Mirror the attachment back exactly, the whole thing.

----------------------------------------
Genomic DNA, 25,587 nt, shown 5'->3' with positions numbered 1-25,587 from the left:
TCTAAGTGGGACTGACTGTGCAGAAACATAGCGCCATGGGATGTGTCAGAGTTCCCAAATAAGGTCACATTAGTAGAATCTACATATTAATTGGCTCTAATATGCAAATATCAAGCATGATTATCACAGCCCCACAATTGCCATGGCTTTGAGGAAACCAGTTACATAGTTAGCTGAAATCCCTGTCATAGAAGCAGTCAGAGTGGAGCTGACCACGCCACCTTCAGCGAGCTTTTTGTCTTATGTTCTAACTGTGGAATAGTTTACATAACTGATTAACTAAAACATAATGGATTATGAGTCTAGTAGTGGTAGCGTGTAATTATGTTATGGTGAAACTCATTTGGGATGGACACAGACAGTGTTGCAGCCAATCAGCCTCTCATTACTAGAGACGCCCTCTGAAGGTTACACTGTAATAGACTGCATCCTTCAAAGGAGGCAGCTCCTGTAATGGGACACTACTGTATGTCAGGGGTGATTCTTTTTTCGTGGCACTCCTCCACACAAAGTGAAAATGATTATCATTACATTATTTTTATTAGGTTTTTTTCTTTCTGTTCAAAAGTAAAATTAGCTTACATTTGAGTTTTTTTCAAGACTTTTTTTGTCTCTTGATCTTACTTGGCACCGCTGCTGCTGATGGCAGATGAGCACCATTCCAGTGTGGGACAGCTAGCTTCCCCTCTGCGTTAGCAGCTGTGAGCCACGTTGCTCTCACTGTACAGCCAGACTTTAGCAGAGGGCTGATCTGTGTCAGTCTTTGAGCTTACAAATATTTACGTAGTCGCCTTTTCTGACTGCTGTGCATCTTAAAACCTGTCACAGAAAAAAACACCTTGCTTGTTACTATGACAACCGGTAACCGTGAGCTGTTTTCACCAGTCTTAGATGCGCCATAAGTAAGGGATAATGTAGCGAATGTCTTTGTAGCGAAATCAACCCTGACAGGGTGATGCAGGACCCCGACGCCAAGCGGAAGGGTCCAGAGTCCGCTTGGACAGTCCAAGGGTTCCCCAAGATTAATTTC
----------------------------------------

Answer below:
Genomic DNA, 25,587 nt, shown 5'->3' with positions numbered 1-25,587 from the left:
TCTAAGTGGGACTGACTGTGCAGAAACATAGCGCCATGGGATGTGTCAGAGTTCCCAAATAAGGTCACATTAGTAGAATCTACATATTAATTGGCTCTAATATGCAAATATCAAGCATGATTATCACAGCCCCACAATTGCCATGGCTTTGAGGAAACCAGTTACATAGTTAGCTGAAATCCCTGTCATAGAAGCAGTCAGAGTGGAGCTGACCACGCCACCTTCAGCGAGCTTTTTGTCTTATGTTCTAACTGTGGAATAGTTTACATAACTGATTAACTAAAACATAATGGATTATGAGTCTAGTAGTGGTAGCGTGTAATTATGTTATGGTGAAACTCATTTGGGATGGACACAGACAGTGTTGCAGCCAATCAGCCTCTCATTACTAGAGACGCCCTCTGAAGGTTACACTGTAATAGACTGCATCCTTCAAAGGAGGCAGCTCCTGTAATGGGACACTACTGTATGTCAGGGGTGATTCTTTTTTCGTGGCACTCCTCCACACAAAGTGAAAATGATTATCATTACATTATTTTTATTAGGTTTTTTTCTTTCTGTTCAAAAGTAAAATTAGCTTACATTTGAGTTTTTTTCAAGACTTTTTTTGTCTCTTGATCTTACTTGGCACCGCTGCTGCTGATGGCAGATGAGCACCATTCCAGTGTGGGACAGCTAGCTTCCCCTCTGCGTTAGCAGCTGTGAGCCACGTTGCTCTCACTGTACAGCCAGACTTTAGCAGAGGGCTGATCTGTGTCAGTCTTTGAGCTTACAAATATTTACGTAGTCGCCTTTTCTGACTGCTGTGCATCTTAAAACCTGTCACAGAAAAAAACACCTTGCTTGTTACTATGACAACCGGTAACCGTGAGCTGTTTTCACCAGTCTTAGATGCGCCATAAGTAAGGGATAATGTAGCGAATGTCTTTGTAGCGAAATCAACCCTGACAGGGTGATGCAGGACCCCGACGCCAAGCGGAAGGGTCCAGAGTCCGCTTGGACAGTCCAAGGGTTCCCCAAGATTAATTTC